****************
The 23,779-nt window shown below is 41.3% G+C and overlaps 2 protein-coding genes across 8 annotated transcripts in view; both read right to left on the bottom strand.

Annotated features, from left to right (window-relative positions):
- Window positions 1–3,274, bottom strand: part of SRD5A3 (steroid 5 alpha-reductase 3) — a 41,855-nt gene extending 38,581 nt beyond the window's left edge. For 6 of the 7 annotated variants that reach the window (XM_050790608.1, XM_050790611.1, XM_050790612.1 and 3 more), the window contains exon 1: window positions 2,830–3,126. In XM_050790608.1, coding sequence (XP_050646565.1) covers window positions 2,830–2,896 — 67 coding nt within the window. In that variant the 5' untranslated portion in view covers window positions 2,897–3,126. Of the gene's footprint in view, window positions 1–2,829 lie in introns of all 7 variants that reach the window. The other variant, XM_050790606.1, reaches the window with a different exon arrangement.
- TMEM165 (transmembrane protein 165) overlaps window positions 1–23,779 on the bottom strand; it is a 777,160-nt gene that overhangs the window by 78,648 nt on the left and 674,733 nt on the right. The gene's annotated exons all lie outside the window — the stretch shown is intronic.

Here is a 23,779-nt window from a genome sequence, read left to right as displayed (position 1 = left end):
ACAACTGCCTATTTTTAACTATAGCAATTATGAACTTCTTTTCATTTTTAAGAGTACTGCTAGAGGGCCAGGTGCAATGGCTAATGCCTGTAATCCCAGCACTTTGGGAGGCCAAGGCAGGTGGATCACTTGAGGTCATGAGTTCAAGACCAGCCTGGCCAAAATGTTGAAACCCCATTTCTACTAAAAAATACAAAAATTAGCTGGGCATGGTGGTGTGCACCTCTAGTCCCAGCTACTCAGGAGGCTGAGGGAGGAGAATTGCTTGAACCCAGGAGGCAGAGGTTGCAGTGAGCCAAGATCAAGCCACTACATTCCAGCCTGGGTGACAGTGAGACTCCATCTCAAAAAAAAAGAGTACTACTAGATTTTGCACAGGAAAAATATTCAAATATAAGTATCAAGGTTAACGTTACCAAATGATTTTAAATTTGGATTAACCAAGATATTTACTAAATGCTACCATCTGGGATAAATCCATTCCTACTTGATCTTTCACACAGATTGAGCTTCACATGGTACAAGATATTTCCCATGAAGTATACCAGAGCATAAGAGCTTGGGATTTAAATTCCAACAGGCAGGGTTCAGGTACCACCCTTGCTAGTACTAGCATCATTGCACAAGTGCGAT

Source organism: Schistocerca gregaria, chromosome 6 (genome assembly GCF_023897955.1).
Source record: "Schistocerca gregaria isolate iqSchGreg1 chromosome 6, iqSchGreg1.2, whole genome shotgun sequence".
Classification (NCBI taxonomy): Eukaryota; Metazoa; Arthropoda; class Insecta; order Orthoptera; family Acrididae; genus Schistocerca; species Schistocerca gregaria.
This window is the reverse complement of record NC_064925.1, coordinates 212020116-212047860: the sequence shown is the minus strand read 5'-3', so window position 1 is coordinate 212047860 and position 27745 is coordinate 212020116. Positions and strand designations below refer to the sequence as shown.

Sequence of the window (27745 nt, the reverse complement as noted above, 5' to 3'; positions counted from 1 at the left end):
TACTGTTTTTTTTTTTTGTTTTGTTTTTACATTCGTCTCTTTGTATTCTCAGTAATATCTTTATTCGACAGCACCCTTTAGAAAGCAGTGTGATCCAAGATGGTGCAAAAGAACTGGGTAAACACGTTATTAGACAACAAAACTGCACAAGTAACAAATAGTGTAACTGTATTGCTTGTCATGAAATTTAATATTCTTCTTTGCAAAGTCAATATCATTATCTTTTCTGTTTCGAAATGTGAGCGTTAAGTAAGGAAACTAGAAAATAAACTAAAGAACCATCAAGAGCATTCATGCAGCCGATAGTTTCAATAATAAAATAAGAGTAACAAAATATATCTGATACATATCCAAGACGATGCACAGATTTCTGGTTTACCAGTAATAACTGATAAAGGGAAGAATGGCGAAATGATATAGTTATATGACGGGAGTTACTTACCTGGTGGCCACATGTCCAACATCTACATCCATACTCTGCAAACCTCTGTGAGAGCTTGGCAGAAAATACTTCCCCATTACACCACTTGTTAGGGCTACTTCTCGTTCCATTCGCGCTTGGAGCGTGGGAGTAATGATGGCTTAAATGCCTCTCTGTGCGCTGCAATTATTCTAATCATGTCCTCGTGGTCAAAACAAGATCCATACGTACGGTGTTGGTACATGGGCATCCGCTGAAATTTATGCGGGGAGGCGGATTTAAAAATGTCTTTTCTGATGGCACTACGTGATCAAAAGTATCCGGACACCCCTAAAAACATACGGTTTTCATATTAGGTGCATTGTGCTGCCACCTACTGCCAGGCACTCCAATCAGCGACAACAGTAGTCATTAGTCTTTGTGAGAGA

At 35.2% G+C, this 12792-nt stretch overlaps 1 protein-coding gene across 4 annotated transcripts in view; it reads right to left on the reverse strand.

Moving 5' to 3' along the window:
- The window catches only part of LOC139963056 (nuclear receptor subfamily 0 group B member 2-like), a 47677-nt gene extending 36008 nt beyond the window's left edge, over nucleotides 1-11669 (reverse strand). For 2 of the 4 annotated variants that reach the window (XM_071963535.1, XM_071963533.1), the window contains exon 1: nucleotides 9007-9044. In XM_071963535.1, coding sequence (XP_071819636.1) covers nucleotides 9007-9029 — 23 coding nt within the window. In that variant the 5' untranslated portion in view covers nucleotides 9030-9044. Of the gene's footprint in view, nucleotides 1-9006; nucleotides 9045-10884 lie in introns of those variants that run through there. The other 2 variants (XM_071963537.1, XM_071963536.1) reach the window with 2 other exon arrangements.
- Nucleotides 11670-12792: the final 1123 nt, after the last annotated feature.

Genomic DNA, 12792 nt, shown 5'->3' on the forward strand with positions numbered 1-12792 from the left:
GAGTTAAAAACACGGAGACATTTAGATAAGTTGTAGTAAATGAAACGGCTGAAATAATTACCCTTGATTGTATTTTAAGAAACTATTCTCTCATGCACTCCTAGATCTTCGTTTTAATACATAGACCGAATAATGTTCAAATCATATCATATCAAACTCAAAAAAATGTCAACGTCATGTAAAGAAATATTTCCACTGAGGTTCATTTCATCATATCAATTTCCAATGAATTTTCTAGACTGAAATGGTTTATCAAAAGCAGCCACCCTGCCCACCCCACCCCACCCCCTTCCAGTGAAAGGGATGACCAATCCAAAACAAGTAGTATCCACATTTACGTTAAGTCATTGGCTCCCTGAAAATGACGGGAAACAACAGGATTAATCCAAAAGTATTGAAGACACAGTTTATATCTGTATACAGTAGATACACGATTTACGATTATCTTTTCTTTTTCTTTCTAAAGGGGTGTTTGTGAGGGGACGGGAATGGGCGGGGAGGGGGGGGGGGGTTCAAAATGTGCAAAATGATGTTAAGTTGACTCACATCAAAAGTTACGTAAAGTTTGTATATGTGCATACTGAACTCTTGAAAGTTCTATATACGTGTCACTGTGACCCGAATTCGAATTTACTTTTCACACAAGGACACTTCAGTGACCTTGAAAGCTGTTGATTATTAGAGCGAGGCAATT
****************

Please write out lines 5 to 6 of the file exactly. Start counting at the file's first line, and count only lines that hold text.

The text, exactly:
Here is a 23,779-nt window from a genome sequence, read left to right as displayed (position 1 = left end):
ACAACTGCCTATTTTTAACTATAGCAATTATGAACTTCTTTTCATTTTTAAGAGTACTGCTAGAGGGCCAGGTGCAATGGCTAATGCCTGTAATCCCAGCACTTTGGGAGGCCAAGGCAGGTGGATCACTTGAGGTCATGAGTTCAAGACCAGCCTGGCCAAAATGTTGAAACCCCATTTCTACTAAAAAATACAAAAATTAGCTGGGCATGGTGGTGTGCACCTCTAGTCCCAGCTACTCAGGAGGCTGAGGGAGGAGAATTGCTTGAACCCAGGAGGCAGAGGTTGCAGTGAGCCAAGATCAAGCCACTACATTCCAGCCTGGGTGACAGTGAGACTCCATCTCAAAAAAAAAGAGTACTACTAGATTTTGCACAGGAAAAATATTCAAATATAAGTATCAAGGTTAACGTTACCAAATGATTTTAAATTTGGATTAACCAAGATATTTACTAAATGCTACCATCTGGGATAAATCCATTCCTACTTGATCTTTCACACAGATTGAGCTTCACATGGTACAAGATATTTCCCATGAAGTATACCAGAGCATAAGAGCTTGGGATTTAAATTCCAACAGGCAGGGTTCAGGTACCACCCTTGCTAGTACTAGCATCATTGCACAAGTGCGAT